The 2020 election cycle saw an exodus of officeholders deciding to step down, rather than seek another term. Among them is Bill Eddins, the State Attorney for the 1st Judicial Circuit that covers Escambia, Santa Rosa, Okaloosa and Walton Counties.
Eddins, who’s 74, began his 48-year legal career as an assistant state attorney in Milton; three years later he began a 25-year stint as a defense attorney before returning to the prosecutorial side for two reasons.
“One was that it was the best job I ever had; I love the idea that you were serving the public and that you were putting bad guys in jail,” Eddins said. “The second factor was that the State Attorney, Curtis Golden, was very helpful to me in getting me the space and the time that I needed to develop.”
When Golden retired, Eddins ran for and won the office which he has held for 16 years. He decided against seeking a fifth term, saying while he still loves the job, it’s simply time to go.
“I looked at the candles on the [birthday] cake, and even though my overall health is good, there were a lot of candles on that cake,” said Eddins. “So I decided that I wanted to leave now; I did not want to stay too long. I have seen other public officials do that, and I believe it was a good decision and the correct decision.”
Once in office, Eddins says he used the setup left by Curtis Golden as a base, and then worked to “change with the times” with the focuses on prosecuting violent crime; public corruption, child sexual and physical abuse, and manslaughter.
“As the office grew and we were able to hire a few more lawyers, I specialized more than Mr. Golden did,” said Eddins. “Where he had only a couple of homicide prosecutors in Escambia County, I added three special prosecutors — one of which focused on manslaughter.”
The office also began prosecuting crimes against children, through the child advocacy centers across the First Circuit.
“And managed to get experienced, career, seasoned prosecutors in all four counties prosecuting child abuse cases,” Eddins said. “That was a very important factor in my career; I was very pleased that we were able to do that.”
Eddins’ office has prosecuted literally thousands of criminal cases. Some that stand out for him includes the home invasion murders of Byrd and Melanie Billings in 2009, where seven murder convictions were won, along with an eighth for accessory after the fact. Then, there was a high profile corruption case in Okaloosa County.
“[The] prosecution of Charlie Morris, the sheriff, as well as his chief deputy and several other of his employees for theft from the public,” the State Attorney said. “Also Joey Graves, who was an FDLE agent and examined marijuana and other drugs. He was stealing the drugs and was sentenced to 15 years in prison.”
But the Eddins years have not been devoid of controversy. His office has come under fire for what many consider an excessive number of juvenile defendants who were tried as adults. Eddins concedes it’s a “legitimate observation.”
“I transferred many juveniles that were older that had committed violent crimes, and that had previous bad records, to adult court,” said Eddins. “I believe that the juvenile justice system does not adequately punish juvenile defendants that fit into the category I just described.”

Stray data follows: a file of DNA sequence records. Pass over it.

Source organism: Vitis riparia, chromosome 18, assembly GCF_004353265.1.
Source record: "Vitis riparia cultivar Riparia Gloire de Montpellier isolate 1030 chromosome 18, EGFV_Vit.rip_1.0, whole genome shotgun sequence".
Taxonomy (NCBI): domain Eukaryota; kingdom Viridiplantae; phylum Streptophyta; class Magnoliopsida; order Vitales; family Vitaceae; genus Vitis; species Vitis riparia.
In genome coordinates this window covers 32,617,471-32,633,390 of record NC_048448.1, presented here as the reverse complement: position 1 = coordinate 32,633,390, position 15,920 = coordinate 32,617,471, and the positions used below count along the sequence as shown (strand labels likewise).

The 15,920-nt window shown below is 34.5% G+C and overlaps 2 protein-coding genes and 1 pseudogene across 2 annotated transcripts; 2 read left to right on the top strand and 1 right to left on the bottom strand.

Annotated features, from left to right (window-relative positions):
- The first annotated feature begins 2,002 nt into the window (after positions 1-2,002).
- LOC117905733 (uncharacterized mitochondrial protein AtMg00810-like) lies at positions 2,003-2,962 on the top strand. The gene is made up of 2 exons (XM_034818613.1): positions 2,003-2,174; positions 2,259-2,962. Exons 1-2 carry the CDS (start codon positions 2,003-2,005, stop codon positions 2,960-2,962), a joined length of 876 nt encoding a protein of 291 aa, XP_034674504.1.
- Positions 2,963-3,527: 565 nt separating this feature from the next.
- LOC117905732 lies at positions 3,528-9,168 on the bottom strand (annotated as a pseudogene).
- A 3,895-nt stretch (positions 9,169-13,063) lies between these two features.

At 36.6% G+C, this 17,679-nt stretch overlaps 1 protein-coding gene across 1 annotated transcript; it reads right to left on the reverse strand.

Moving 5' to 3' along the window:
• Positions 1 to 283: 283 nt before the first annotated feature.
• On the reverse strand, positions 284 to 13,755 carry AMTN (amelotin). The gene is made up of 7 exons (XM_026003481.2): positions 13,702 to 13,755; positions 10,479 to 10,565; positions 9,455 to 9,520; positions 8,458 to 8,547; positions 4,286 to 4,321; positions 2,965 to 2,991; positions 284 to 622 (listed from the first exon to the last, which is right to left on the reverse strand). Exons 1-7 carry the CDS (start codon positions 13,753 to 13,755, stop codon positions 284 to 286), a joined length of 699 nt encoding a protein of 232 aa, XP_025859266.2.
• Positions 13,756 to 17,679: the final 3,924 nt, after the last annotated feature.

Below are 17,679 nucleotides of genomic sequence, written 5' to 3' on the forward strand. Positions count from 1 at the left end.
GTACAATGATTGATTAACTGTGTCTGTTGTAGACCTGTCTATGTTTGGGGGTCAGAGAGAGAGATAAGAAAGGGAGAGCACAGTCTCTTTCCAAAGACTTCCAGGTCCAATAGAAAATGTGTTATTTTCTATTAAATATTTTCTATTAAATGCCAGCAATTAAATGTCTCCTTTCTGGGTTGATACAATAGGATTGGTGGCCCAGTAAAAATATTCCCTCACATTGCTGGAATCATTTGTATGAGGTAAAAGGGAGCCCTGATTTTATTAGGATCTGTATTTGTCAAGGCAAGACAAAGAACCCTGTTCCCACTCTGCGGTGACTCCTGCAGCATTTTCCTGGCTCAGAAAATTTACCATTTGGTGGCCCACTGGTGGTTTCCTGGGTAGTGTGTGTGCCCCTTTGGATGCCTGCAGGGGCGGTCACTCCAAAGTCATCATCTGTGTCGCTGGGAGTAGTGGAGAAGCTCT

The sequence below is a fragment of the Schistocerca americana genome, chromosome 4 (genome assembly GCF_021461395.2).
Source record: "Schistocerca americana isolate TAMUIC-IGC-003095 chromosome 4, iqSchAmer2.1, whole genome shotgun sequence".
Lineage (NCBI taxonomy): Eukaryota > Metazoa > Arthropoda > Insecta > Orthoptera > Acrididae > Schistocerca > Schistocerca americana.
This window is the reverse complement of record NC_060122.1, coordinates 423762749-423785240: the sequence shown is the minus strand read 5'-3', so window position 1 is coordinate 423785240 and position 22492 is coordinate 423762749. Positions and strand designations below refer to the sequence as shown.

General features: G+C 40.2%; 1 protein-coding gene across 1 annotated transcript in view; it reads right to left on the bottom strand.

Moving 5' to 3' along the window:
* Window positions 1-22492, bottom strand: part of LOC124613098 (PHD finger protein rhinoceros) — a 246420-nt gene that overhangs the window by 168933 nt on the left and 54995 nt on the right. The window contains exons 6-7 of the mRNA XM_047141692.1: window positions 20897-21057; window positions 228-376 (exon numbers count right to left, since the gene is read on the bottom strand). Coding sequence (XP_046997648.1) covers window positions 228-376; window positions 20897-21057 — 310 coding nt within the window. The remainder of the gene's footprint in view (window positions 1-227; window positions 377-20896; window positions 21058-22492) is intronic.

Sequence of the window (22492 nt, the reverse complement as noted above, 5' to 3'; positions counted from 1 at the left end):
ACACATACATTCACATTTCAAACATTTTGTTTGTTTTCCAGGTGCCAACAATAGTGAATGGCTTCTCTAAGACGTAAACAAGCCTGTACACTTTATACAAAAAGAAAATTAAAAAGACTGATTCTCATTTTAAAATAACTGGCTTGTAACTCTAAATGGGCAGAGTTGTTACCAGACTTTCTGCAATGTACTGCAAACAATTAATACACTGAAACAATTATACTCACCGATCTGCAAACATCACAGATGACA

Eddins reexamined their policies, and in some areas reduced the number of such transfers. That in turn led to a civil citation system for misdemeanor offenses in Escambia County, which he says is one of the best decisions he’s ever made.
“The juvenile civil citation system has really benefitted many, many juveniles that had no [criminal] record, and committed a low-end, or misdemeanor crime,” Eddins said. “And we were able to divert them and not make them convicted criminals.”
The Zen adage “nothing stays the same” very much applies to the prosecution of crimes. Over the past 16 years, Eddins has seen everything become more complex. Case in point: a sentencing guideline system aimed at equalizing sentences across Florida.
“But the guideline system really is not all that adequate in terms of making people with a serious record face serious time; so we’ve always tried to go above the guidelines in those types of cases – so that’s one big change,” said Eddins. “The other one is the aspects of the crimes, as our society has developed, has become more and more complicated.”
Eddins’s successor is Ginger Bowden Madden, who won the Republican primary last August and had no opposition in November. The daughter of former Florida State football coach Bobby Bowden, she has been working in the State Attorney’s office the past six months.
“She’s had free rein to evaluate the office during that period of time,” said Eddins. “She’s been involved in our budget discussions, she’s been involved in discussions involving major cases. I’ve asked her to take a fresh look at the office, particularly on the technology side.”
After turning in the keys today, next up for Bill Eddins will be some down time – which has been in short supply the past 16 years.
“I’m looking forward to really being outside; I’ve been inside as a trial lawyer 48 years,” Eddins said.” I grew up in the woods; I love the woods, I love nature. And my plan is to travel in a motor home some and bream fish, and to relax.”